Last year, Neil Gaiman’s novel, The Graveyard Book, won the Newbery medal for excellence in children’s literature. At that point, I had only ever read his Sandman comics (which are wonderful), so I didn’t really know what to expect when I began reading The Graveyard Book. Well, now that I’ve finished this book, I am convinced that Neil Gaiman is a genius at whatever he decides to do.
The Graveyard Book, in a nutshell, is Rudyard Kipling’s The Jungle Book with a twist. Instead of a little boy being cared for by jungle creatures, he’s cared for by inhabitants of a graveyard, namely ghosts. Nobody Owens, Bod for short, is just a baby when his parents and his sister are brutally murdered. He is the only survivor, and the man who killed his family wants to kill Bod, too. When young Bod stumbles into the local graveyard shortly after the death of his family, the ghostly inhabitants agree to take care of the young boy until he reaches adulthood.
Bod is given freedom of the graveyard. He learns to disappear, or fade, at will. He receives lessons in reading, writing, mathematics, and history from ghosts who know of such things. His mysterious guardian, Silas, provides him with food, clothing, and other things required by the living. Bod goes exploring within the graveyard and encounters friendly and not-so-friendly beings, but he is not allowed outside of the gates. If Bod ventures into the world outside the graveyard, he becomes vulnerable to the man Jack who killed his family and is still looking for Bod.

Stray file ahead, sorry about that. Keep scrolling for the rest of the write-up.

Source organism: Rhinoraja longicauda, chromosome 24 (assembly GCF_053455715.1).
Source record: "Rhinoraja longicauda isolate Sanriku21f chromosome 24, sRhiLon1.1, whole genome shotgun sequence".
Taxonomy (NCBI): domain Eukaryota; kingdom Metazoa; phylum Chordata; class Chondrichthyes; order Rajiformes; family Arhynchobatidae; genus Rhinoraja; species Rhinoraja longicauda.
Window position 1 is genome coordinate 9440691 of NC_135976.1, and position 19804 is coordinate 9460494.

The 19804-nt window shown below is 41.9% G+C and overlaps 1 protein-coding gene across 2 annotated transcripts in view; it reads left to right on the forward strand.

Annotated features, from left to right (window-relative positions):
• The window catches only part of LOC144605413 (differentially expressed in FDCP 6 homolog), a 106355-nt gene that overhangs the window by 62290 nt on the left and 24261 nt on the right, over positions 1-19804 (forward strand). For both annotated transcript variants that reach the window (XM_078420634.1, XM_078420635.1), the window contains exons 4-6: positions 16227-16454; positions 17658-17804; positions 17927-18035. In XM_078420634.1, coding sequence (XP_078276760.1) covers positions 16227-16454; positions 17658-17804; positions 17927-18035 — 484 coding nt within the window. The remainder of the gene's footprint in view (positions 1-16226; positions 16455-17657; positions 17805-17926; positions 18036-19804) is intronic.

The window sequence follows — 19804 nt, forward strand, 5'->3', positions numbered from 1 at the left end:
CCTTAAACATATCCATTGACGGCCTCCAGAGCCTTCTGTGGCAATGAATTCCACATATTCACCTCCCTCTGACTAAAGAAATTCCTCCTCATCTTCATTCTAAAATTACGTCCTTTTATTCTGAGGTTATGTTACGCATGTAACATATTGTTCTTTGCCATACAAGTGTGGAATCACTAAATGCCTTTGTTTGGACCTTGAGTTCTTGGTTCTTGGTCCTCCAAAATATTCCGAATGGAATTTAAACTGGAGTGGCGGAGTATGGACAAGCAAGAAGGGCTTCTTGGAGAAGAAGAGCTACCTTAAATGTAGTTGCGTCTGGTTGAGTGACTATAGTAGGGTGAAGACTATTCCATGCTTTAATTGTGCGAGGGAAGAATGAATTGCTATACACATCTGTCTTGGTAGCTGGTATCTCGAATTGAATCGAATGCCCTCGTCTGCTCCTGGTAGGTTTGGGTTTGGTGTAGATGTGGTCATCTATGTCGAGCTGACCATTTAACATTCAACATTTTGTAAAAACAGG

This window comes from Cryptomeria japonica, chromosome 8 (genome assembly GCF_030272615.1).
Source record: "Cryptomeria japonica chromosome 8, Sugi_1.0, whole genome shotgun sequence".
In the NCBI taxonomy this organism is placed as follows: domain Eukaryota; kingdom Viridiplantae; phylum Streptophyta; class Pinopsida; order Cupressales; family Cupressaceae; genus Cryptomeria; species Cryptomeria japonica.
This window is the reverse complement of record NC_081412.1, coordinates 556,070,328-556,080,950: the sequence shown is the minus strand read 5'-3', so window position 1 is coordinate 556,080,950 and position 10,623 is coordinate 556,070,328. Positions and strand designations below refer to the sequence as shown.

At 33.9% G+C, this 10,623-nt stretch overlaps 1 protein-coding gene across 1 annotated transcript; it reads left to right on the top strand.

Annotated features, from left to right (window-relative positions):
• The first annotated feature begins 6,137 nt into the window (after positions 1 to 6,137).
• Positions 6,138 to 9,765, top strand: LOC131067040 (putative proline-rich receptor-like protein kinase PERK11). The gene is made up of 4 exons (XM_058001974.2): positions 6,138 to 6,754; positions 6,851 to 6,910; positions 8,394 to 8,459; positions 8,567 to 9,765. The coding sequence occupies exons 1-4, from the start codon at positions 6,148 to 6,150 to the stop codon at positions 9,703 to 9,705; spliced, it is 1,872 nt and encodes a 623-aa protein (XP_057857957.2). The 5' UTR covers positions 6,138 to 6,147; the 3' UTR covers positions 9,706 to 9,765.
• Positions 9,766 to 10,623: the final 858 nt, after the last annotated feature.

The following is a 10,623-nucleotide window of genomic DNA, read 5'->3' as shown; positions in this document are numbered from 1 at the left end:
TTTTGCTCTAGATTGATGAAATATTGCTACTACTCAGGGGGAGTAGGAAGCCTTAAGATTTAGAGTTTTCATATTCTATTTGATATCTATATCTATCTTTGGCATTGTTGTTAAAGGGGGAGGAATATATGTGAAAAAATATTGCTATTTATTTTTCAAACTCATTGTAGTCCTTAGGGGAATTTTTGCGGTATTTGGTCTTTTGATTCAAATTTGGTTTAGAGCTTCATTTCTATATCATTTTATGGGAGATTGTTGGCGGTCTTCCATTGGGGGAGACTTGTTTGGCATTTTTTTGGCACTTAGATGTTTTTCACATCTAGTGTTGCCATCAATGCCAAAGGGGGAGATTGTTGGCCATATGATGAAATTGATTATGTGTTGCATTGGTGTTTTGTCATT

As Bod grows up, he gradually recognizes a desire to see the world and to seek revenge for the wrongs committed against his family. He chafes against having to always remain within the confines of the graveyard. What will become of Nobody Owens? Will he get his revenge on the man Jack? Will he be an inhabitant of the graveyard forever, or will finally join the land of the living? Read Neil Gaiman’s masterpiece, The Graveyard Book, to find out how one boy bridges the gap between the living and the dead.